McGill used ‘ultrasound’ to verify the weakness within the trunks
By Doug Sweet
Using ultrasound technology to “see” inside the trunks of two sick trees at Davis House near the McIntyre Medical Building, McGill’s tree experts determined that the trees are weak and sick and must be taken down.
They will be replaced with two red maples; native species better adapted to their environments, said Eric Champagne, Horticultural Supervisor in McGill’s Department of Facilities, Operations and Development.
One of the trees, known popularly as a Manitoba Maple, is a “weed tree” that causes problems across the Island of Montreal, Champagne said. It’s considered an invasive species, grows quickly, but is known to be short-lived and fragile.
“A few years ago, one fell on five cars parked near the McConnell Arena,” Champagne said, and another produced a close call for a group of men working on an electrical panel when a large branch cracked and nearly fell on them.
In the present case, fungus has chewed up the interior of the trunk and the tree is in danger of falling.
The other tree to come down early next week at Davis House is a butternut that probably grew from seed and has not been growing in ideal conditions in shallow soil. It, too, is beyond hope.
The City of Montreal has approved the removal of both trees, Champagne said.
While on the outside, both trees appear healthy, looks can be deceiving, Champagne said. The “live” part of a tree, that carries vital sap and nutrients to the leaves, ranges from 2.5 to 7
centimetres deep, depending on the species; the rest of the trunk is effectively dead. When the dead part becomes rotten, from insects or fungus or simply old age, the tree weakens and becomes a hazard.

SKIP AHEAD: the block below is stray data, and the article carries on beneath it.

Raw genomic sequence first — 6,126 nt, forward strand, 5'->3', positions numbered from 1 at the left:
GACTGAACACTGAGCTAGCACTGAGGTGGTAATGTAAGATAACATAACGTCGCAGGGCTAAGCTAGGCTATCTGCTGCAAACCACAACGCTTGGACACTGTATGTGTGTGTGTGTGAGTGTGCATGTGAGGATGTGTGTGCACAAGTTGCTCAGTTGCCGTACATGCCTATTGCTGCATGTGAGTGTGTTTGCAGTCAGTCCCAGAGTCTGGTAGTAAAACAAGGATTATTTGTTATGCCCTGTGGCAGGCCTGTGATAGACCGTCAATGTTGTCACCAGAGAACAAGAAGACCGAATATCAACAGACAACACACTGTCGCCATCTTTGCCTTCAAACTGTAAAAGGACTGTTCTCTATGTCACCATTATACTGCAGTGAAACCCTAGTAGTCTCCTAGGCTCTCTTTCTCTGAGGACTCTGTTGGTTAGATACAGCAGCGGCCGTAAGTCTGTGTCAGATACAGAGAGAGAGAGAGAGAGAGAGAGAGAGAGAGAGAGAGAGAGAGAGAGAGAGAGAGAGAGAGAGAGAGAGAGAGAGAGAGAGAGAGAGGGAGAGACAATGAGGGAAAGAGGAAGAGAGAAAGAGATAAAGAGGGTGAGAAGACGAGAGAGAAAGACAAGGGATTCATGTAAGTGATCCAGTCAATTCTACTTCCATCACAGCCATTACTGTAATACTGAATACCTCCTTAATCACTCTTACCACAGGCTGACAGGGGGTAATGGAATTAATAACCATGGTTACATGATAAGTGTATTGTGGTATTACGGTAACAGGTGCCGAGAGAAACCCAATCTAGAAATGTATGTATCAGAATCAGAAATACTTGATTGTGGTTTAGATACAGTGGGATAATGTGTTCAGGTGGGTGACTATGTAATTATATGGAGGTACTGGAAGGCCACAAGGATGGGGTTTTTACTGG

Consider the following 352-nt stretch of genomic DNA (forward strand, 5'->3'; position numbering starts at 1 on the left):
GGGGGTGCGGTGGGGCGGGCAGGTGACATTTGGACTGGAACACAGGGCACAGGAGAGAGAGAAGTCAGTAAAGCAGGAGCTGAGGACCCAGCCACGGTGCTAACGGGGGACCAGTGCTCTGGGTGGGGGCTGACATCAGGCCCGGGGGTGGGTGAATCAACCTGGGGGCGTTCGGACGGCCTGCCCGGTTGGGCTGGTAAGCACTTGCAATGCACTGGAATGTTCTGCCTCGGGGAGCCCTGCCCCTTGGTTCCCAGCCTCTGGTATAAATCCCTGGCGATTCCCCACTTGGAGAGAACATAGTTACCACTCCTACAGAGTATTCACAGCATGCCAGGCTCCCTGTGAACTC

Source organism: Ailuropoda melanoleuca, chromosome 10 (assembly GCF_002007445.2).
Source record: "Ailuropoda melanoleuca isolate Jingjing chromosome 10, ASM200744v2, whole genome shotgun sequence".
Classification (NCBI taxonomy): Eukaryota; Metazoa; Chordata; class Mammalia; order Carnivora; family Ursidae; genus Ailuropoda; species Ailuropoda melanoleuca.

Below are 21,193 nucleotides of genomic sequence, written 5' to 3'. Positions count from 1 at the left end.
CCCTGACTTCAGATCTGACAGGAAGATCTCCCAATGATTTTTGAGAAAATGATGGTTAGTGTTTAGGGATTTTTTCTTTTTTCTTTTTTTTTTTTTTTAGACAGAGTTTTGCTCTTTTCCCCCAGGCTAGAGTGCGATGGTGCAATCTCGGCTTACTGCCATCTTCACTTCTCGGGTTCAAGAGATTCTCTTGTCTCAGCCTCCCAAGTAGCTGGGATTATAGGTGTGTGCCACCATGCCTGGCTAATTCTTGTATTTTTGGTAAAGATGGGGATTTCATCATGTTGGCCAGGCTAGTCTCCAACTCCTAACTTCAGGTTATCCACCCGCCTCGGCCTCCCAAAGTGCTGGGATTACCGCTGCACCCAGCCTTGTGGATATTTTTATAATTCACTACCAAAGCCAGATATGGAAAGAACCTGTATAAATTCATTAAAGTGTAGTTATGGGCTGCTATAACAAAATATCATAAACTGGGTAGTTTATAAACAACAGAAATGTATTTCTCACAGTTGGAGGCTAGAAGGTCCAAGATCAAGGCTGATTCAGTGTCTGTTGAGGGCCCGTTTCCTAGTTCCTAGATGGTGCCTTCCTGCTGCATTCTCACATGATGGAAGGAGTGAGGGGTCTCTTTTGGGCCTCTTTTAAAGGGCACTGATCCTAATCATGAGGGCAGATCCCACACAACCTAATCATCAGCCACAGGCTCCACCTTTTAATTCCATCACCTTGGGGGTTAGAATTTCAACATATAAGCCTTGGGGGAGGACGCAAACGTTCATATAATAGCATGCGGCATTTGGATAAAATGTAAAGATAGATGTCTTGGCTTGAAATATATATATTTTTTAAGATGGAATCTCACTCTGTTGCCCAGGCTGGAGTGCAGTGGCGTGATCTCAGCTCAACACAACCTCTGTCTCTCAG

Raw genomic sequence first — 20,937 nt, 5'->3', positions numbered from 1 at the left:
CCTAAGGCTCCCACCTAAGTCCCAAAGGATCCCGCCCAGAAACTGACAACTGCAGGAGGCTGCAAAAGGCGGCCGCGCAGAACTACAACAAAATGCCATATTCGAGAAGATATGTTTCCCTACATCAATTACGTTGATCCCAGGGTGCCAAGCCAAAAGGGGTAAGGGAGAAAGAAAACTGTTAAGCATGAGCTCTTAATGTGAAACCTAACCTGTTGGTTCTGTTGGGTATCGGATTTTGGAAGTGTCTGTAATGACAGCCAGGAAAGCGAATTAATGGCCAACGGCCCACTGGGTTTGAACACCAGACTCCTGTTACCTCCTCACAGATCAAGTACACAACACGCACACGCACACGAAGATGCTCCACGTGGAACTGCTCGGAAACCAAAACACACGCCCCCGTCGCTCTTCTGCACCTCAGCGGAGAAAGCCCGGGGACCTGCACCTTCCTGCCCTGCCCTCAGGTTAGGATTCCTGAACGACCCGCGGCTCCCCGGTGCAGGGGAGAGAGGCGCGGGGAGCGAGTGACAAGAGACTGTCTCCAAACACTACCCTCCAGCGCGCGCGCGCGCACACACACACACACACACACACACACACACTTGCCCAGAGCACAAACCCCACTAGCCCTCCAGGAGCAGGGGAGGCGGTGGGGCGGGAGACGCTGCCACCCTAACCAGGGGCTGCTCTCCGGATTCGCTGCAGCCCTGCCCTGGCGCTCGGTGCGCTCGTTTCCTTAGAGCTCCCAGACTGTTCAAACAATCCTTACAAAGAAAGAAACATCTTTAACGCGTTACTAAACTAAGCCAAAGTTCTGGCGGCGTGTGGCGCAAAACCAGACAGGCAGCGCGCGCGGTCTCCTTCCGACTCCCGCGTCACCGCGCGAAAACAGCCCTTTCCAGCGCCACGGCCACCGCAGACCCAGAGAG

McGill engaged an outside arborist, Luc Nadeau, to consult on the state of the trees.
“Once we had the ultrasound, we had the proof,” Champagne said. “There’s barely any wood left inside the trees.”
McGill has a vast collection of trees, especially when one includes the Morgan Arboretum on the West Island, and is custodian to what is probably the largest collection of old trees on Montreal Island, Champagne said.
But what grows up must, eventually, come down. The University normally has to cut down up to 10 or 12 trees a year because of disease and hazard, but replaces them with appropriate species, he said.
Sometimes, it’s heartbreaking. The return of an aggressive strain of Dutch Elm disease doomed three gracious elm trees between Douglas Hall Residence and Molson Stadium, Champagne said, expressing genuine sadness over their plight. Hybrid elms resistant to the disease have been planted there and are doing well, he said.
But threats continue. The recent arrival of an insect called the Emerald Ash Borer has brought a new menace to hundreds of ash trees on Montreal Island, including some on McGill’s campuses.